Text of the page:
Her work addresses female body image, abortion, and rape in a way that feels honest and emotionally vulnerable. Though the work feels obsessively labored over, there are spelling and grammatical errors. Though the imperfectness and the fragility of her medium, her work is quite sharp.
While Messager does not consider herself a feminist, she speaks very profoundly of feminist issues and "women's work". In an interview with Bernard Marcade for Bomb Magazine she says, "I’ve always been interested in devalued arts. As a woman, I was already a devalued artist. Being a member of a minority, it is in the order of things that I should be attracted to so called marginal objects". She later says, "I think minorities become strong precisely because they take advantage of their own strengths, and not because they try to imitate those of the majority . . ."(Bombmagazine.org)
Le Repos des Pensionnaires (The Sleeping Boarders), 1971
For Le Repos des Pensionnaires, Messager collected taxidermy sparrows and knit them all sweaters. In an article from the LA Times, she is quoted "I'm attracted to repetition and collecting as a way of defying death--a collection is never finished because there's always something to add. I like there to be too much in my work and I need excess." Her use of craft highlights the idea of preciousness. Each bird has been loved, and each bird is important.
I found this essay Michelle Gauthier wrote and embroidered for a a Feminist Fiber Art exhibition. I think it helps define the movement and place it in history. She says, "..craft is no longer a submissive, feminine practice; it is a High Art form capable of great impact on its viewers".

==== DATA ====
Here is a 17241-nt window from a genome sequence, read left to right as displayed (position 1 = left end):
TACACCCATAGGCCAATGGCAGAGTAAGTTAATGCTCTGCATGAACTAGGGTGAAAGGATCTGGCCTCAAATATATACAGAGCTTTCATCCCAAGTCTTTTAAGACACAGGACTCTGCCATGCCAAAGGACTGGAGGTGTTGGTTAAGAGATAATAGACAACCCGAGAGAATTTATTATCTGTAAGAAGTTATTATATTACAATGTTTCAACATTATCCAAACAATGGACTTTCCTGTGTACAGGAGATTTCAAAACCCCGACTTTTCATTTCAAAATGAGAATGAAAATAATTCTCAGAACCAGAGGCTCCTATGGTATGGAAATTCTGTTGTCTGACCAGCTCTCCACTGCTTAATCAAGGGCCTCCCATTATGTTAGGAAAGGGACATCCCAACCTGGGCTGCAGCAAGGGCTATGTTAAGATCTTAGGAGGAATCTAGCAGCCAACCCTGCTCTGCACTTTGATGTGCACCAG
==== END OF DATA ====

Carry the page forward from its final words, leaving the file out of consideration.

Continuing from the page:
I think it is important to distinguish that not all craft is art, but craft can be art, and should not be dismissed.
Kjersti Faret is a feminist craftivist in New York City. I thought is was appropriate to include her work because she is uses imagery from mythology and religion to talk about femininity.
Adapt or Surrender
A Self Portrait of the Artist as a Young Woman
Inventing My Own False Mythology
I have recently been thinking a lot about how textiles can tell stories. My idea for false mythology is a story about tapestries taking on a life of their own. They bond with the people around them, and they transform over time taking on characteristics of their surroundings. They absorb other particles, fibers, and stains, and patches when they are mended.
I would really like to make tapestries that have presence. I want them to feel alive and interact with the world. I have always had a strong connection to textiles. Certain fabrics can bring back memories or give comfort to me. It is not unusual for young children to bond with a baby blanket, even name it. I would like to tell the stories of these fibers in a whimsical way that highlights the very real significance of textiles in society.
This is something I made during an exercise in class. We were given 30 minutes to make an advertisement for our topics. I thought about how I could talk about the relationship between computing and weaving using only a few words. I started to think of them as two entities with a long, intertwined history.
While researching over the past several weeks I have been trying to parse the relationship between weaving and computing. I wasn't able to find a single answer, but rather a glimpse at a complicated relationship. I am still navigating my way through their histories, trying to find a cohesive narrative to share.
I chose a love story, because it's a format people relate to. Weaving and textiles are conventionally thought of as feminine, while computer science is a predominantly male field. I could see this poster feeling somewhat hermaphroditic, and thus complicated to dissect. The use of "love story" sets the expectation of drama and mystery.
My big question now is what is this an ad for? I had originally imagined it as a poster for an exhibit, but it could easily be a movie poster or a book cover.
It felt really refreshing to get back into design. I would definitely try an exercise like this again.